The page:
Data Breach, Education, HIPAA / HITECH Enforcement, Tip of the Week

Physical Security – First Line of Defense, First Point of Failure

When an organization is developing or maintaining their information security program they often cruise through the physical security portion.  It is fairly straight-forward to have locks, cameras, and guards.  However, the simple requirements can often be deceivingly complex in their implementation in each organization.

One specific common point of failure is the security personnel and front desk staff.  Many times an organization will contract externally for security staff, and while this can be beneficial in multiple ways from an administrative standpoint, there are considerations that must be made for it to truly be a success.  Vendor staff receives training through education and training on general security tasks, but may not receive training on the importance of information security.   The vendor resources are meant to be transportable, or able to fill roles in various industries.  Therefore an organization outsourcing for security resources must be prepared to train for industry and company specific best practices and requirements.  It must be ensured that the personnel are performing as expected to evaluate the effectiveness of training and focus of the staff.  Contracting for social engineering testing is an effective way to test the penetrability of an organization’s physical defenses.  Will your staff know the boundary of a visitor taking camera phone pictures near a sensitive environment?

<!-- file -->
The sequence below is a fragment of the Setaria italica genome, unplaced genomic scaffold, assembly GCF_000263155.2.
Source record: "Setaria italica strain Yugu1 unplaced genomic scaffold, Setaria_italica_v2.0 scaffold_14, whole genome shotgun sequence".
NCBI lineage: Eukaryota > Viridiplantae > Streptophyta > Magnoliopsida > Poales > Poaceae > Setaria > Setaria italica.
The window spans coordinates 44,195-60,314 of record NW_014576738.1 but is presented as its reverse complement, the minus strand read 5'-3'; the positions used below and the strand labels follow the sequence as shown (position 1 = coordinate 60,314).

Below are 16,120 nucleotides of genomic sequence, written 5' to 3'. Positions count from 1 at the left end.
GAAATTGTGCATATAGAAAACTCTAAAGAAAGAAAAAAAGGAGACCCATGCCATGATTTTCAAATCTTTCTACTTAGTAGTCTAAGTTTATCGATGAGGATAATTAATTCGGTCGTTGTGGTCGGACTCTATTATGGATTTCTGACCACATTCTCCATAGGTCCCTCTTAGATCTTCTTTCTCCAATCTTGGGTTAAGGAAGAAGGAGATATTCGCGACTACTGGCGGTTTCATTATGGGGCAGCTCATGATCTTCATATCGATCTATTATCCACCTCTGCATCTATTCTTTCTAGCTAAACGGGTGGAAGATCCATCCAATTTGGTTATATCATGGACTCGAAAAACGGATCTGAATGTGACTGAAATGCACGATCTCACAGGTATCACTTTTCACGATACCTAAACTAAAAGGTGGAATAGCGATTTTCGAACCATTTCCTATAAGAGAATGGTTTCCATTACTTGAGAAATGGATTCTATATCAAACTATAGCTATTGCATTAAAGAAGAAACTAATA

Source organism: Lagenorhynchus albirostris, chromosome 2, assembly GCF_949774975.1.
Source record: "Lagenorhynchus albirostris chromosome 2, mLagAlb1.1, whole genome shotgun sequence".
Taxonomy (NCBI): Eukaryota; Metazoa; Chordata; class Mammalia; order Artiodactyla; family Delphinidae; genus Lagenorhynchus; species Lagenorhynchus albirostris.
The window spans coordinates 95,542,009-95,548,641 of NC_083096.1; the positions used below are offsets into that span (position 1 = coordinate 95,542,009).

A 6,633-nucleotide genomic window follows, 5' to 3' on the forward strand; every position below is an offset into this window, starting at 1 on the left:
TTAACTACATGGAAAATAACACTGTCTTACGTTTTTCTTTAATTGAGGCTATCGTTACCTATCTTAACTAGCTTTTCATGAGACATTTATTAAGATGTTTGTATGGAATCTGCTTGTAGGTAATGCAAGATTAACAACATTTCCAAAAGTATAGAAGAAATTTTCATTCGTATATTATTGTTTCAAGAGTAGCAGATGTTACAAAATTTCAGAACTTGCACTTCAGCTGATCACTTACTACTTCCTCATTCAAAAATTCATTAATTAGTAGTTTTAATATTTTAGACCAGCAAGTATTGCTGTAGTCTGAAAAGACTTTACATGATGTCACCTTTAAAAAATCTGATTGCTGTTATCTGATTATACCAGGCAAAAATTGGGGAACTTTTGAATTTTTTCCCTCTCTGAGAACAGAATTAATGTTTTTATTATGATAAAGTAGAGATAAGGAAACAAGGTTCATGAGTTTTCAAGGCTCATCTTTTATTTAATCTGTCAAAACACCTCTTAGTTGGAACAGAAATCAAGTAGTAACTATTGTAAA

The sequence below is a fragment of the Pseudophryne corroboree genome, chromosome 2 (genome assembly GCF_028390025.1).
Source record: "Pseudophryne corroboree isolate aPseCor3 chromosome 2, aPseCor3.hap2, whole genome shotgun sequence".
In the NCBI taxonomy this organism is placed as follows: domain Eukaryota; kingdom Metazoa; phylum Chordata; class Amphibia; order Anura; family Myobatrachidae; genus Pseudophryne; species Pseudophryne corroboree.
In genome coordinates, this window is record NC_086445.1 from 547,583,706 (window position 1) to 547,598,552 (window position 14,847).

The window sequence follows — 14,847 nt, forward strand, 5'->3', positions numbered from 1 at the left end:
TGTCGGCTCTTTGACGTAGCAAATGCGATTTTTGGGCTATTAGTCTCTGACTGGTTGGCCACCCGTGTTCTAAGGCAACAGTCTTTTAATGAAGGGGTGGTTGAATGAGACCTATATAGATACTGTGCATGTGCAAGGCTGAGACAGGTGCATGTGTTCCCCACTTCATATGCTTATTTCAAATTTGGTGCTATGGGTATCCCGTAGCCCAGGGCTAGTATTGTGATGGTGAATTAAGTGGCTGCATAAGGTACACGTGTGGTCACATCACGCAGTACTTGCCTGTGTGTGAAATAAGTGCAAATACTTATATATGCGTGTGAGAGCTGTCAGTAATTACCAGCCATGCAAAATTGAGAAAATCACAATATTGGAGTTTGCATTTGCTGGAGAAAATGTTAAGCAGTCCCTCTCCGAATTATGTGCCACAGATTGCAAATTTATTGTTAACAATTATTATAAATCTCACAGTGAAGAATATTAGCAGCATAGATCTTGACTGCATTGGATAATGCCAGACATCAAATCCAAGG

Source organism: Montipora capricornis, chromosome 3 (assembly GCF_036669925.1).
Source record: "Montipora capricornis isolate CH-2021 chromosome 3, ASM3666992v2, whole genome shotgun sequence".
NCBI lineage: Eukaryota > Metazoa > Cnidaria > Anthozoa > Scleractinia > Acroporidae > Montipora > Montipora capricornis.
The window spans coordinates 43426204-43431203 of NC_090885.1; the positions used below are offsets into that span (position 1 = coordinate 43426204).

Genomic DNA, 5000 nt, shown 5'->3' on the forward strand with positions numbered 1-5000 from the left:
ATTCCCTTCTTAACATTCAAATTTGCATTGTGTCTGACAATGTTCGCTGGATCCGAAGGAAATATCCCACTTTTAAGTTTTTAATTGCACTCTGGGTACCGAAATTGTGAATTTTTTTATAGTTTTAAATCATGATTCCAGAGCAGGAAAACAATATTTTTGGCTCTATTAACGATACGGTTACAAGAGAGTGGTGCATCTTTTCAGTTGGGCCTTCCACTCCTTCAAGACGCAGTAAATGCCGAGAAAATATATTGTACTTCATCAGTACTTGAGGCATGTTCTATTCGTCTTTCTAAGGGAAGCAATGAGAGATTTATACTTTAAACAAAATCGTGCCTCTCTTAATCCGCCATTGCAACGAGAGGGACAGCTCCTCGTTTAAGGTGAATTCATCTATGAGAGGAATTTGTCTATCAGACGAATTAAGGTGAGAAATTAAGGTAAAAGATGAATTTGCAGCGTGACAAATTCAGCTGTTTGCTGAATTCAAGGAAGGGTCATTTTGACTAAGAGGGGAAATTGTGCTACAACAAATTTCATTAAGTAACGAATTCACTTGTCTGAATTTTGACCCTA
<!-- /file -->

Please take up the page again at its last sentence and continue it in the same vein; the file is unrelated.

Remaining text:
Information security is everyone’s responsibility.  It is crucial each individual understands and follows through with their part to ensure an organization’s information, their most valuable asset, is protected.  Physical security modifications are often brought about in response to an incident.  When it is approached holistically and proactively, as are other compliance standards, there is more assurance and reliability in the program as a whole thereby reducing the risk of compromise, loss of compliance status, and loss of reputation.

A security program is not meant to be stand-alone components – it is meant to be an organized program where each process is intertwined and lends strength to the other pieces.  Physical security is a first line of defense, and training staff appropriately will strengthen that defense when designed to relay content efficiently and demonstrably.

For assistance in evaluating and improving your physical security program, including social engineering penetration testing, please contact RISC Management and Consulting at: Sales@RISCsecurity.com, 800.648.4358

References:

Security Rule Standards – 164.308 & 164.310

http://www.hhs.gov/ocr/privacy/hipaa/administrative/privacyrule/adminsimpregtext.pdf

http://www.hhs.gov/ocr/privacy/hipaa/enforcement/audit/protocol.html

 

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